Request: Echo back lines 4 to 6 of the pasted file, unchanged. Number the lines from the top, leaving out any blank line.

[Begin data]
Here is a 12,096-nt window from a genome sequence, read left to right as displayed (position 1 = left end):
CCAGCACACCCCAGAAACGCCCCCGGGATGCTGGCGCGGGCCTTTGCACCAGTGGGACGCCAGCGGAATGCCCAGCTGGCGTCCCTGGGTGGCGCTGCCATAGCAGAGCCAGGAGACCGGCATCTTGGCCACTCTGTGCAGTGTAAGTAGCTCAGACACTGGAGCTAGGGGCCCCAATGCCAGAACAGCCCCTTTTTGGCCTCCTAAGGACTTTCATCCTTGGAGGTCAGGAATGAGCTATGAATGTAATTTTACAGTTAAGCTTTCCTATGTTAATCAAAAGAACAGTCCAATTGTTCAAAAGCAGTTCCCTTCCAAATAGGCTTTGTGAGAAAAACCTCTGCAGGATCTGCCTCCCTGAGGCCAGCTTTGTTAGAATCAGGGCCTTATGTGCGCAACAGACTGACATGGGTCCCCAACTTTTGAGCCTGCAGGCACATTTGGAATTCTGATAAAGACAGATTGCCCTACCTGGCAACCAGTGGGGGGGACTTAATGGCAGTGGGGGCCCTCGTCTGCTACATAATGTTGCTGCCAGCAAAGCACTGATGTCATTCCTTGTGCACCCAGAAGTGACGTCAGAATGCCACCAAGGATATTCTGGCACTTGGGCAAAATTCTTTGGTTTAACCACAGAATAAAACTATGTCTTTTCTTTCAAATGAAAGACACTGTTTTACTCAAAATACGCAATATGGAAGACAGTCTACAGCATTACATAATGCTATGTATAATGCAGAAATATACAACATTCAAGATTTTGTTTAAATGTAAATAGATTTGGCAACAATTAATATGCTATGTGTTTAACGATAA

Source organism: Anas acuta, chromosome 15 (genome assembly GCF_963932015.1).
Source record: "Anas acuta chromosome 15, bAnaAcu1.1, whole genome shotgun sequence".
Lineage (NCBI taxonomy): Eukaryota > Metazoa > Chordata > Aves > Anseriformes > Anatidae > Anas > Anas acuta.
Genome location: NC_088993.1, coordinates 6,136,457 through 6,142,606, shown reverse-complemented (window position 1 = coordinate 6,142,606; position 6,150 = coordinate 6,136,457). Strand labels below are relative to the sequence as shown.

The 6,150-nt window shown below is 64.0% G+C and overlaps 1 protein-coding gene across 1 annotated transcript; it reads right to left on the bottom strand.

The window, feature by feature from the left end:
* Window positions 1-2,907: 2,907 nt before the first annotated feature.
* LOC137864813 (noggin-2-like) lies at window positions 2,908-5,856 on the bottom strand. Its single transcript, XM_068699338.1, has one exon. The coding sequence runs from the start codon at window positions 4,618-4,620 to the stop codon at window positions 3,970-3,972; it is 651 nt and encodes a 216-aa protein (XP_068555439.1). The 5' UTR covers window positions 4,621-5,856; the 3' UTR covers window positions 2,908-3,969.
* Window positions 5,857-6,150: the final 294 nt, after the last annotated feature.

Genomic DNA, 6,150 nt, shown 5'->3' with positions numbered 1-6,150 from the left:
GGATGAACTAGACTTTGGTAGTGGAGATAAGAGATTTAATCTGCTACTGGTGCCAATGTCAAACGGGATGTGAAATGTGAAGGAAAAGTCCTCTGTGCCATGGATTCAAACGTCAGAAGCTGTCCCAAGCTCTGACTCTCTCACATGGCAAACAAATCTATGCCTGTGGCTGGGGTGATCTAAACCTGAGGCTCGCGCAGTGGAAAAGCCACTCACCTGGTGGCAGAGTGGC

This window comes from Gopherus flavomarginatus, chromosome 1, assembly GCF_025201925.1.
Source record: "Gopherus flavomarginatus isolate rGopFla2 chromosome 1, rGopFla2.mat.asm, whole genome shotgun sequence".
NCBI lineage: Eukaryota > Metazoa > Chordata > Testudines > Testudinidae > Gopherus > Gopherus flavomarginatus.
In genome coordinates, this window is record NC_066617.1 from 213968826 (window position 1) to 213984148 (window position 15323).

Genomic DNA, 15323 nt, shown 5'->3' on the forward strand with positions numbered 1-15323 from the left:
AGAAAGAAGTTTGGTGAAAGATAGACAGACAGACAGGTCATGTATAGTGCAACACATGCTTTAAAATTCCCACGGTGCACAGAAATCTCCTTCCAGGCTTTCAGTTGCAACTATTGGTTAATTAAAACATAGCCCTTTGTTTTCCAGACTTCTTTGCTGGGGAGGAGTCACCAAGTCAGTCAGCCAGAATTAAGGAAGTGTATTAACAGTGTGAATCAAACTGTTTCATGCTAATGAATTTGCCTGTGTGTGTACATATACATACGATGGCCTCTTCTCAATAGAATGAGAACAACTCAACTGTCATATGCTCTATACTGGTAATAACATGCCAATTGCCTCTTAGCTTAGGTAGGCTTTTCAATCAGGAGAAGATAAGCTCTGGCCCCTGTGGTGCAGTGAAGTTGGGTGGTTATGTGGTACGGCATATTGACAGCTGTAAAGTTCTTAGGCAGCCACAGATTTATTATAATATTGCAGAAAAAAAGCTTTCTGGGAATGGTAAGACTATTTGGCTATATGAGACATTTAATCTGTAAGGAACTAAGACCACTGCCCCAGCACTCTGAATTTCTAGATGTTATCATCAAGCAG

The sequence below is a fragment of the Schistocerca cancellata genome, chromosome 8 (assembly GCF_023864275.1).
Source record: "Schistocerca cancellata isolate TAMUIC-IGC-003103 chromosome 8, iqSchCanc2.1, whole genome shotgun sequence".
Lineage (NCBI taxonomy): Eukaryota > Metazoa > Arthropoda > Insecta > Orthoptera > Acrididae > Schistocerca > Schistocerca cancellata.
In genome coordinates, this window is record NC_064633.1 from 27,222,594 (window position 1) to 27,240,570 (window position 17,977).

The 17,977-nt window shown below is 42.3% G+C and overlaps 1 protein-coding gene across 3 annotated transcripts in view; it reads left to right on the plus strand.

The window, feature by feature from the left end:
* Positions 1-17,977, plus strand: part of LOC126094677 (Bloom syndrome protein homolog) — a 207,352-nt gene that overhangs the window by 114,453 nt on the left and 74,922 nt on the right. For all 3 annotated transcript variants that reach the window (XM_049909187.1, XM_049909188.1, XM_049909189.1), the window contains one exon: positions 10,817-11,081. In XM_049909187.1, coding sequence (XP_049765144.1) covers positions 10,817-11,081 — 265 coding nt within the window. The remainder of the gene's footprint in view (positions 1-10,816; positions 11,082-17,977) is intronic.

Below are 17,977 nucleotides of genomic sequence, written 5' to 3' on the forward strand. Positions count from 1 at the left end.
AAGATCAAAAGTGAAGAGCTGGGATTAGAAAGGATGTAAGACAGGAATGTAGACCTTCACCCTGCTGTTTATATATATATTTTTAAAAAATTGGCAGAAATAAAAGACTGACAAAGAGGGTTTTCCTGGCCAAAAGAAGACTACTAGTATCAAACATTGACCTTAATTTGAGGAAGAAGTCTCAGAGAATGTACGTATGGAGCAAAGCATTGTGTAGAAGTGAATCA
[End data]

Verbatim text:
Source record: "Anas acuta chromosome 15, bAnaAcu1.1, whole genome shotgun sequence".
Lineage (NCBI taxonomy): Eukaryota > Metazoa > Chordata > Aves > Anseriformes > Anatidae > Anas > Anas acuta.
Genome location: NC_088993.1, coordinates 6,136,457 through 6,142,606, shown reverse-complemented (window position 1 = coordinate 6,142,606; position 6,150 = coordinate 6,136,457). Strand labels below are relative to the sequence as shown.